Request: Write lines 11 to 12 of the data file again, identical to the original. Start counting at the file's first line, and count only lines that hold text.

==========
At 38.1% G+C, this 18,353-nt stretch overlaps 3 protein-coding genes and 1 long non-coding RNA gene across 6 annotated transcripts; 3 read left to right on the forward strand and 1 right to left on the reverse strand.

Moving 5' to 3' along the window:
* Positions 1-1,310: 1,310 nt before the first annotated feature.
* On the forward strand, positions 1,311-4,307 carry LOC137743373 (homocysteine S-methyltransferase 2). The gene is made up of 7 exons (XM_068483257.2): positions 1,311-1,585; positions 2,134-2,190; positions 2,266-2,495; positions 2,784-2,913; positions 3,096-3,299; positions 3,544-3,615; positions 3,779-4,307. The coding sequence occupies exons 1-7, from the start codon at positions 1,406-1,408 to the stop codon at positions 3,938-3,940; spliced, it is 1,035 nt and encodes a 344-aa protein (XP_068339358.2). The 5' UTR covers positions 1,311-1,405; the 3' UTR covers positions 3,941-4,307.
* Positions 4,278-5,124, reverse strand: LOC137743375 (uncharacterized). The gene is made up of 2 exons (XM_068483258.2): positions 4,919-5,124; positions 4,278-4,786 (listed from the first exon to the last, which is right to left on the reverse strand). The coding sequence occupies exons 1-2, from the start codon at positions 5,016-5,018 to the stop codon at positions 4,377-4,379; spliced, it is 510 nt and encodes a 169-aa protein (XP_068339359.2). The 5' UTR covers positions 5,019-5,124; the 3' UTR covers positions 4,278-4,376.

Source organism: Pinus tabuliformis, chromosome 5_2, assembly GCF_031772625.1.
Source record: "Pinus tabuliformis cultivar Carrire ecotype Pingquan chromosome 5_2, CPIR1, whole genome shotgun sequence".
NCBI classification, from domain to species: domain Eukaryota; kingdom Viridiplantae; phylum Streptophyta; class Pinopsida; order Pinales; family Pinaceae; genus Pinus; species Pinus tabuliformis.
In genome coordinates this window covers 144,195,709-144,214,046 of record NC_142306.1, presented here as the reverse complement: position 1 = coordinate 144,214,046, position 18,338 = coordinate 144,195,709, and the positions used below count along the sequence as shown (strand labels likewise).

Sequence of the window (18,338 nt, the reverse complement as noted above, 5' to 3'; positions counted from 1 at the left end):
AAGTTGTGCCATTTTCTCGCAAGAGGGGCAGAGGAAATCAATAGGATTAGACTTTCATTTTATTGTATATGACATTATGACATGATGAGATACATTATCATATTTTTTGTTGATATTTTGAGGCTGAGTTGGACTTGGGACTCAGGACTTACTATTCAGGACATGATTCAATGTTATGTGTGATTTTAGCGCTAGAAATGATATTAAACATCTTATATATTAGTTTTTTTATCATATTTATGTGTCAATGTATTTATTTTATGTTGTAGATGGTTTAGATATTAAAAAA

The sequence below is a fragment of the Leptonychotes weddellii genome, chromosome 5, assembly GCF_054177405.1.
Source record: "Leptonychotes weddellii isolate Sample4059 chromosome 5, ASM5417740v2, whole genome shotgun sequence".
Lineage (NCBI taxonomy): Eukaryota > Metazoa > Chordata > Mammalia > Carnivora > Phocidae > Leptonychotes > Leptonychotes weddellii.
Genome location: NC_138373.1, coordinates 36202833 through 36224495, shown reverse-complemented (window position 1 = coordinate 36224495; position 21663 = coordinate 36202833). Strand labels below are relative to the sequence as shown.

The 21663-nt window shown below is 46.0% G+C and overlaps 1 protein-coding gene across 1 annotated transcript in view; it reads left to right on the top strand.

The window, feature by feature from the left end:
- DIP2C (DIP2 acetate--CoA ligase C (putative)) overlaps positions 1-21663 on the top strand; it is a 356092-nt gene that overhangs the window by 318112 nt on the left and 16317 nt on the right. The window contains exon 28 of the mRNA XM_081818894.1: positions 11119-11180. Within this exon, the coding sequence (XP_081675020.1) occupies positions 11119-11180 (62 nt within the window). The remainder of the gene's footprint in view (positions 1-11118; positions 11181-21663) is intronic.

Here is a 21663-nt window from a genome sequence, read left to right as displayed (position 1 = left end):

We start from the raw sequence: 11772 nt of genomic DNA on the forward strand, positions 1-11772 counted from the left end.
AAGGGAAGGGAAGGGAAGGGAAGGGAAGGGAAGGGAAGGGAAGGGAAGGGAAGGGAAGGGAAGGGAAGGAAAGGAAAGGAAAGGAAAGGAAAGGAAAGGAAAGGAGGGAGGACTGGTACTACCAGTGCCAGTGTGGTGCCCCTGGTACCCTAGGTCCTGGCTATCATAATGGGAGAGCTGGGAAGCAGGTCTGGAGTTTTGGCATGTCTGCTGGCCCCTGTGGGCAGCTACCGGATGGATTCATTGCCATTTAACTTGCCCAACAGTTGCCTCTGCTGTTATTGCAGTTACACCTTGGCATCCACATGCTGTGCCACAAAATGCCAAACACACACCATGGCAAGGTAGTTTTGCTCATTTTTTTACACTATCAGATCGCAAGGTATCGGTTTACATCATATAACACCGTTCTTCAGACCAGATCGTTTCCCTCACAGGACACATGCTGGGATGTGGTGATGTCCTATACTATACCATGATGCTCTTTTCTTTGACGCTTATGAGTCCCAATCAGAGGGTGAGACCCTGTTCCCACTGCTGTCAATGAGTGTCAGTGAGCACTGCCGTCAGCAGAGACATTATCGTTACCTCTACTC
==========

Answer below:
AAGTTGTGCCATTTTCTCGCAAGAGGGGCAGAGGAAATCAATAGGATTAGACTTTCATTTTATTGTATATGACATTATGACATGATGAGATACATTATCATATTTTTTGTTGATATTTTGAGGCTGAGTTGGACTTGGGACTCAGGACTTACTATTCAGGACATGATTCAATGTTATGTGTGATTTTAGCGCTAGAAATGATATTAAACATCTTATATATTAGTTTTTTTATCATATTTATGTGTCAATGTATTTATTTTATGTTGTAGATGGTTTAGATATTAAAAAA

The sequence below is a fragment of the Leptonychotes weddellii genome, chromosome 5, assembly GCF_054177405.1.